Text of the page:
The Atomic coffee maker dates from around 1948- immediately after the Second World War. This was the Atomic Age- and it seems not just coffee makers were marketed as Atomic:
Atomic Ray gun? Or perhaps an Atomic robot. Our personal favourite is the Atomic Energy Kit from the 50’s. Great toy for all the family. It contains ‘real radioactive materials’, such as ‘uranium ore’. Although it is labeled as ‘safe and educational’ we have a feeling it will not be re-released soon.
It seems to me that Giordano Robbiati was somewhat of a forward thinker when he chose the Atomic name for his new coffee machine. It was immediately after World War Two and feelings about the recent emergence of Atomic technology (and weaponry) were ambivalent at best. On the one hand there was a great deal of fear created by the development and use of Atomic weapons at the end of the War, on the other Atomic energy seemed to offer an almost miraculous energy solution for the future. The Atomic word became associated with notions of modernity, high technology and a new post-industrial technological society.
Perhaps Robbiati saw the emergence of this new Atomic zeitgeist and chose the Atomic name accordingly: he would ride the wave of Atomic popularity and use it to sell his new coffee maker. This clever choice of names also was at work when Robbiati named his MARTIAN Espresso machine: this was also an exciting, futuristic name for a coffee maker and a very original choice for an Italian speaking manufacturer. Traditionally Italian manufactured coffee machines have Italian names: Gaggia, Faema, La Cibali, etc. Not so with Robbiati’s Atomic and Martian machines. The use of (English) names ‘Atomic’ and ‘Martian’ certainly hint at an understanding of American popular culture of the 1950’s – specifically science fiction movies of that period which were obsessed with Atomic power and Martian invasions. The Martian itself seems to incorporate sci-fi elements in its form, and somewhat resembles an Alien space craft- whilst the Atomic coffee maker is actually full of references to the Atomic Mushroom cloud shape- from the profile of the water knob to the outline of the lettering on the classic Brevetti Robbiati Atomic labels.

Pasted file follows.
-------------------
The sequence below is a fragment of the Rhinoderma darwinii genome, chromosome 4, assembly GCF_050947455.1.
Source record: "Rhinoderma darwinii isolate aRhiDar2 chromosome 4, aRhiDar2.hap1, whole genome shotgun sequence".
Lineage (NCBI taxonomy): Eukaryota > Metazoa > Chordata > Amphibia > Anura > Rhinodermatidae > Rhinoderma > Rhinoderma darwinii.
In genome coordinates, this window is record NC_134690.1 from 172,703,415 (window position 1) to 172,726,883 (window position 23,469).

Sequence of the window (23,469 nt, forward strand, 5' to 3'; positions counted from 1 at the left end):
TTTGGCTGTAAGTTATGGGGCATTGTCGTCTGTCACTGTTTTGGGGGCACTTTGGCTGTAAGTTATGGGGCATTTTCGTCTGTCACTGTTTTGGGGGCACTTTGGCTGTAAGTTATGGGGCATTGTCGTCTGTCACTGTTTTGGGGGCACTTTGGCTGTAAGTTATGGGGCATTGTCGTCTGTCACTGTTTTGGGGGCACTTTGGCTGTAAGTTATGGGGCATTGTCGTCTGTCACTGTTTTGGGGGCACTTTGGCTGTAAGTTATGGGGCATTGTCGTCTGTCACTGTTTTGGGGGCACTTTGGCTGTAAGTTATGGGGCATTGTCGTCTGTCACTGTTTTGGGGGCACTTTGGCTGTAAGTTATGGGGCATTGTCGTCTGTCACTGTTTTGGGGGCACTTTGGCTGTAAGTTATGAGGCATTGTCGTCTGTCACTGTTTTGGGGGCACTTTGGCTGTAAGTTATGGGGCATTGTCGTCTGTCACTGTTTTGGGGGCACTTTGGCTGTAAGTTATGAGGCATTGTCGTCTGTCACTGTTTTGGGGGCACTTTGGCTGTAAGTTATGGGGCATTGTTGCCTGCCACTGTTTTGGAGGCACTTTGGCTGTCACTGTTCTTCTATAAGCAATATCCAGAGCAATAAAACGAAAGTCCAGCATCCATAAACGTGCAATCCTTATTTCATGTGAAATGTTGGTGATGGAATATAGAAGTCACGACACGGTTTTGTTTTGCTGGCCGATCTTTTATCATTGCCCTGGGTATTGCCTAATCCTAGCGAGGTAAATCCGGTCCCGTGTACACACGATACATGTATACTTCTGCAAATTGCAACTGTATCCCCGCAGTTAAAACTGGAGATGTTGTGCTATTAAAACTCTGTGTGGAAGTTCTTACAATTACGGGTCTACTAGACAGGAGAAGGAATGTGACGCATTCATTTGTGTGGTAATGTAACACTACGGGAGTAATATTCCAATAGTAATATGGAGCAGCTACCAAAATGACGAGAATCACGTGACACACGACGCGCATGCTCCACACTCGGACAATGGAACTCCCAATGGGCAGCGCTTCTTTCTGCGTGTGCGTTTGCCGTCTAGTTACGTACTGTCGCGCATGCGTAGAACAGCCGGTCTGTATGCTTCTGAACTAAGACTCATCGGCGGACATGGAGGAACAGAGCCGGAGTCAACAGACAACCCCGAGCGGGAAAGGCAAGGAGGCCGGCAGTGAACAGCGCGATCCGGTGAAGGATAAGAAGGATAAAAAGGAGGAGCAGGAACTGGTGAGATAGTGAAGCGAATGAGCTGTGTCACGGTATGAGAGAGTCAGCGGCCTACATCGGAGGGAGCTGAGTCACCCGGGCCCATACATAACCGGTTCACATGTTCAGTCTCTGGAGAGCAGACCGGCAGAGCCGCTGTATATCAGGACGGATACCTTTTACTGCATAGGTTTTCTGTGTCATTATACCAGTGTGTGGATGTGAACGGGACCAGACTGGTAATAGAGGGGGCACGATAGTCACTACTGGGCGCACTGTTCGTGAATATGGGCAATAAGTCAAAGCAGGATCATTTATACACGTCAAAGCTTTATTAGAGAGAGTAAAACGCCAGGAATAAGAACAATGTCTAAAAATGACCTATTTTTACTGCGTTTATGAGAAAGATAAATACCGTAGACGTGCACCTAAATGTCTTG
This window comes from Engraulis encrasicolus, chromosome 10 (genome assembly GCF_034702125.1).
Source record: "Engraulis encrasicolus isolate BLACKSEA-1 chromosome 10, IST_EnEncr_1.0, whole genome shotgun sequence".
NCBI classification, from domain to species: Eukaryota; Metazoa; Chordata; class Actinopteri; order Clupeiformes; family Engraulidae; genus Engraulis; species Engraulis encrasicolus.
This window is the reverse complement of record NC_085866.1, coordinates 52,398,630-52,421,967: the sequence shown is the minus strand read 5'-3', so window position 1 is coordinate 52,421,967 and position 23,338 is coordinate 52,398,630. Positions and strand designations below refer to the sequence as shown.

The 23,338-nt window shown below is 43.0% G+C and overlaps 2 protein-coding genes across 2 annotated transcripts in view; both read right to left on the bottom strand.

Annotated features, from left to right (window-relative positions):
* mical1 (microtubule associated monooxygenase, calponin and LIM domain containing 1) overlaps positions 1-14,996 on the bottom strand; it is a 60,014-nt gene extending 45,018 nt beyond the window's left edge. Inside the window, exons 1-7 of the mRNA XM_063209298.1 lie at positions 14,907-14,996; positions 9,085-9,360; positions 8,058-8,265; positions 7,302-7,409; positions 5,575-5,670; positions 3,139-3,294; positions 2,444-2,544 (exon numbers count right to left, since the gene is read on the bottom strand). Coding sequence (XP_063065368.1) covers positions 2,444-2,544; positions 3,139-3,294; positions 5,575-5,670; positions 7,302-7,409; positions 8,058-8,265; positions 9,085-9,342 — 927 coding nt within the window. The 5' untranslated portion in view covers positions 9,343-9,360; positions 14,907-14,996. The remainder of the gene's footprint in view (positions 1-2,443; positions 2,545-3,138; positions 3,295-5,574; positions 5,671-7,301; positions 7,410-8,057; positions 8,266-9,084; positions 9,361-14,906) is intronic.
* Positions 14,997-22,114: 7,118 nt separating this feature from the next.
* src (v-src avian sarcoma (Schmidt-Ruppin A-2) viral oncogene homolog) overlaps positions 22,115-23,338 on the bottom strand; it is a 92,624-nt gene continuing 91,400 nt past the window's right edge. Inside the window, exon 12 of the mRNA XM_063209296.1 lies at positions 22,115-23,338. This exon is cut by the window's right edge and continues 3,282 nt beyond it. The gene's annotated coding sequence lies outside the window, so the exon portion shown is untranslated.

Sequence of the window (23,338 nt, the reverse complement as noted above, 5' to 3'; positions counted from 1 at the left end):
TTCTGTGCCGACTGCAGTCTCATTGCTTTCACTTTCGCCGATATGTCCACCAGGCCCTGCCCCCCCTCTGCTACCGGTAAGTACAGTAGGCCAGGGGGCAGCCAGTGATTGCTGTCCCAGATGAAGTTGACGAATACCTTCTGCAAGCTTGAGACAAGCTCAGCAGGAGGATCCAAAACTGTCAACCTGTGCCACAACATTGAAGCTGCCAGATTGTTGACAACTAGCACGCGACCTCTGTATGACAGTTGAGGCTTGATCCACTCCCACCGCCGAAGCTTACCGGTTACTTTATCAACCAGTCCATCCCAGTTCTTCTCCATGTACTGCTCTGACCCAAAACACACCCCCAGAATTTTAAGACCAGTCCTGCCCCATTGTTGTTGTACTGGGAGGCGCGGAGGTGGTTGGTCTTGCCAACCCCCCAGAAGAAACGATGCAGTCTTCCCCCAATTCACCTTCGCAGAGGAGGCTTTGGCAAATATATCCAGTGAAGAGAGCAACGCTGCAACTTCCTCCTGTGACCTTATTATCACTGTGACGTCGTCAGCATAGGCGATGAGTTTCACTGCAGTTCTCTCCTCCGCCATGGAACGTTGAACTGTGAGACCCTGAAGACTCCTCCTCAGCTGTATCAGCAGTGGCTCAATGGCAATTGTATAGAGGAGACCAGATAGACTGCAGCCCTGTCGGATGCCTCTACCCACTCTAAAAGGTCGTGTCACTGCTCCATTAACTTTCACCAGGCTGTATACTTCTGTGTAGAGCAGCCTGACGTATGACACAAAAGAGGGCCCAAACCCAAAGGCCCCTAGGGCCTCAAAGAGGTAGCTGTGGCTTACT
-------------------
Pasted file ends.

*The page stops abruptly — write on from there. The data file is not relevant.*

One could say Mr Robbiati was looking to the future and also looking to the USA when he named his Martian and Atomic machines. Whilst the names were unusual the vision was actually typical of Italian designer of the era. Heavily influenced by American automotive designs coming out of Detroit and the skyline of Manhattan. Faema, Gaggia and La Cimbali all produced espresso machines covered in the chrome and styling of 1950’s American cars and buildings. The classic Gaggia America Lever espresso machine is a good example of this perdiod of Milan design (1948-1960).
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